Vigan S.,University of Lausanne | Perreau M.,University of Lausanne | Pantaleo G.,University of Lausanne | Pantaleo G.,Swiss Vaccine Research Institute | And 2 more authors.
Clinical and Developmental Immunology | Year: 2012

The immune system has evolved to allow robust responses against pathogens while avoiding autoimmunity. This is notably enabled by stimulatory and inhibitory signals which contribute to the regulation of immune responses. In the presence of a pathogen, a specific and effective immune response must be induced and this leads to antigen-specific T-cell proliferation, cytokines production, and induction of T-cell differentiation toward an effector phenotype. After clearance or control of the pathogen, the effector immune response must be terminated in order to avoid tissue damage and chronic inflammation and this process involves coinhibitory molecules. When the immune system fails to eliminate or control the pathogen, continuous stimulation of T cells prevents the full contraction and leads to the functional exhaustion of effector T cells. Several evidences both in vitro and in vivo suggest that this anergic state can be reverted by blocking the interactions between coinhibitory molecules and their ligands. The potential to revert exhausted or inactivated T-cell responses following selective blocking of their function made these markers interesting targets for therapeutic interventions in patients with persistent viral infections or cancer. Copyright © 2012 S. Vigan et al.

Koehli S.,University of Basel | Naeher D.,University of Basel | Galati-Fournier V.,University of Basel | Zehn D.,Swiss Vaccine Research Institute | And 2 more authors.
Proceedings of the National Academy of Sciences of the United States of America | Year: 2014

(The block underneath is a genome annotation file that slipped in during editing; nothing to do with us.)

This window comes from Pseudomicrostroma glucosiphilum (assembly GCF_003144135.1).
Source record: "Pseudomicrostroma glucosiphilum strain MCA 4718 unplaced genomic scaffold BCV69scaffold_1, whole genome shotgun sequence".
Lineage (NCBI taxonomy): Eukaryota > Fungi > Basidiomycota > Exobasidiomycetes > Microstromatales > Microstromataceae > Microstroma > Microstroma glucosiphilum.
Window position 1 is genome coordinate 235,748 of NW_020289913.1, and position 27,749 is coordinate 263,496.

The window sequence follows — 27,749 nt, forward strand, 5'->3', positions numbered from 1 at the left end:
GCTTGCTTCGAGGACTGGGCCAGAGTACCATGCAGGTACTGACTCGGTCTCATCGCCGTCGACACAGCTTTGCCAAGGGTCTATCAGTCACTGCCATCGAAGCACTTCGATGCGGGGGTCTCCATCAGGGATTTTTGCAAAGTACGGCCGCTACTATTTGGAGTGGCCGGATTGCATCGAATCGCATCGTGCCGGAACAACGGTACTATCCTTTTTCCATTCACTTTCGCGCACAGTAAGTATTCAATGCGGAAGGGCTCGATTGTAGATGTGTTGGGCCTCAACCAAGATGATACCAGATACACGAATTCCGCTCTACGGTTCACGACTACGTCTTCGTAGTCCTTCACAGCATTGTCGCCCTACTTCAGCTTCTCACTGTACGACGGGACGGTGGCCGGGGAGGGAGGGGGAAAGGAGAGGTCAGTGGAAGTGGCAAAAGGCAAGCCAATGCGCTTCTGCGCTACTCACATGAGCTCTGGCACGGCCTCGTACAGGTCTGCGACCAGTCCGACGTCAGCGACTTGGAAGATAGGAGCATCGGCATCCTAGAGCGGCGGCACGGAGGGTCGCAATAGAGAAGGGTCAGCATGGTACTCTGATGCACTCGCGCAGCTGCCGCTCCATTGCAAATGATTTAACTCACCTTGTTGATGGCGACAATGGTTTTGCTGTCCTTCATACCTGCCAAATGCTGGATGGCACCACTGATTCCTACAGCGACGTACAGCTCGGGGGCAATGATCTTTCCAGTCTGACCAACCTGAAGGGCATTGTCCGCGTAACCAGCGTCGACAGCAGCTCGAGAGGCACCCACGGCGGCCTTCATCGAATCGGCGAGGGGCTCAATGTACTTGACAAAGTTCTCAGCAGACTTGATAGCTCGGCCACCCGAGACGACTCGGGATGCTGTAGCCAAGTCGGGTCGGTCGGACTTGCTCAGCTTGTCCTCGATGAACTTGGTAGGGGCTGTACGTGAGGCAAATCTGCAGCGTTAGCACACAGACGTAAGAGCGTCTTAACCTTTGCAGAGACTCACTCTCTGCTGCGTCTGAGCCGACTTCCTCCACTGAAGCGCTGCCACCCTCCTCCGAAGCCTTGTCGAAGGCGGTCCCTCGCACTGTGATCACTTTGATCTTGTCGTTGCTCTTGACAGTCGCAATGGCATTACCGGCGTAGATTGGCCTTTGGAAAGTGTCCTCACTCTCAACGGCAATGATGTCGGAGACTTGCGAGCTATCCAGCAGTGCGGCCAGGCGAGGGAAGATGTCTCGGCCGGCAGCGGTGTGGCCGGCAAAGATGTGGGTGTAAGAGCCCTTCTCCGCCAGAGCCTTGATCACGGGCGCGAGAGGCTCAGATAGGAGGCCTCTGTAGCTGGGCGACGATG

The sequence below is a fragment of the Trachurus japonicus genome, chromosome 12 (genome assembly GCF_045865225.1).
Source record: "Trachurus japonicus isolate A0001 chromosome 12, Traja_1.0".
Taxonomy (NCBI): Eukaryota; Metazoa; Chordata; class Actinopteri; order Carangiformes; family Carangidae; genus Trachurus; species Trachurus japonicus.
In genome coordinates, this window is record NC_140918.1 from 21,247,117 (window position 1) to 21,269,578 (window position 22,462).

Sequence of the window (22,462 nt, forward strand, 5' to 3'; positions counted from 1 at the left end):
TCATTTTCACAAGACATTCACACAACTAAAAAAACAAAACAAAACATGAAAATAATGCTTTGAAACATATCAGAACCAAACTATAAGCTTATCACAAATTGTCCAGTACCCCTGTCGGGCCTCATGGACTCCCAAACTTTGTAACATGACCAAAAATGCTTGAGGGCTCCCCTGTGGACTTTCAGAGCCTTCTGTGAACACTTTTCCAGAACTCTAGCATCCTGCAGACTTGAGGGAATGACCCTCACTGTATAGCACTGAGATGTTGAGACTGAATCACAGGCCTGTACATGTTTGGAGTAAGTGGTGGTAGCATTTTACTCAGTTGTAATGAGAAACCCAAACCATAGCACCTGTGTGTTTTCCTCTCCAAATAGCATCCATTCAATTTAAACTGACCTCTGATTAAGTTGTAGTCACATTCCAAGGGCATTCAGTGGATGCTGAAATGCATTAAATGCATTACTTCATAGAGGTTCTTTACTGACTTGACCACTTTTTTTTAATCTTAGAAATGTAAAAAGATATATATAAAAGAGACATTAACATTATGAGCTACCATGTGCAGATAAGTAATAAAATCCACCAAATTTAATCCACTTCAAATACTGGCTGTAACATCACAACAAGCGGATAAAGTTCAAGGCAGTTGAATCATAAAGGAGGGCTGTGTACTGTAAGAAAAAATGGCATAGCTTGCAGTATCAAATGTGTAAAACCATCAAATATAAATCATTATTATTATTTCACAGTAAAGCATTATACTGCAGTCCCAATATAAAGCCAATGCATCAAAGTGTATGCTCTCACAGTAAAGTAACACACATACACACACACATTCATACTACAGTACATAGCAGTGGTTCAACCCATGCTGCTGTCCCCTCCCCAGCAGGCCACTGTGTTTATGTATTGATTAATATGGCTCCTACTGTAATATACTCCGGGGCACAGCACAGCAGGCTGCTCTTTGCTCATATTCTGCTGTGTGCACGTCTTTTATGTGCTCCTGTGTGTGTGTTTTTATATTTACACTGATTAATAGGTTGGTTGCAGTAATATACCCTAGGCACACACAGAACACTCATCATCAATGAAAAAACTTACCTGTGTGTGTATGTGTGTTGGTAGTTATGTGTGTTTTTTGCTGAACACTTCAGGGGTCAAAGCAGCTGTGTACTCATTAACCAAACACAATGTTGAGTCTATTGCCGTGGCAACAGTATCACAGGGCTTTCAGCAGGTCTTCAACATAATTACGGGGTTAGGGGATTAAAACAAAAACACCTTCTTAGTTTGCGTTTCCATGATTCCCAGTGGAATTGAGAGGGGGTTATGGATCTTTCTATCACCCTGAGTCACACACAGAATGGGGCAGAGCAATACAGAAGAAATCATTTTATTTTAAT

T-cell receptor affinity for self-antigen has an important role in establishing self-tolerance. Three transgenic mouse strains expressing antigens of variable affinity for the OVA transgenic-I T-cell receptor were generated to address how TCR affinity affects the efficiency of negative selection, the ability to prime an autoimmune response, and the elimination of the relevant target cell. Mice expressing antigens with an affinity just above the negative selection threshold exhibited the highest risk of developing experimental autoimmune diabetes. The data demonstrate that close to the affinity threshold for negative selection, sufficient numbers of self-reactive T cells escape deletion and create an increased risk for the development of autoimmunity.

Herderschee J.,University of Lausanne | Fenwick C.,University of Lausanne | Pantaleo G.,University of Lausanne | Pantaleo G.,Swiss Vaccine Research Institute | And 2 more authors.
Journal of Leukocyte Biology | Year: 2015

During evolution, the immune system has diversified to protect the host from the extremely wide array of possible pathogens. Until recently, immune responses were dissected by use of global approaches and bulk tools, averaging responses across samples and potentially missing particular contributions of individual cells. This is a strongly limiting factor, considering that initial immune responses are likely to be triggered by a restricted number of cells at the vanguard of host defenses. The development of novel, single-cell technologies is a major innovation offering great promise for basic and translational immunology with the potential to overcome some of the limitations of traditional research tools, such as polychromatic flow cytometry or microscopy-based methods. At the transcriptional level, much progress has been made in the fields of microfluidics and single-cell RNA sequencing. At the protein level, mass cytometry already allows the analysis of twice as many parameters as flow cytometry. In this review, we explore the basis and outcome of immune-cell diversity, how genetically identical cells become functionally different, and the consequences for the exploration of host-immune defense responses. We will highlight the advantages, trade-offs, and potential pitfalls of emerging, single-cell-based technologies and how they provide unprecedented detail of immune responses. © Society for Leukocyte Biology.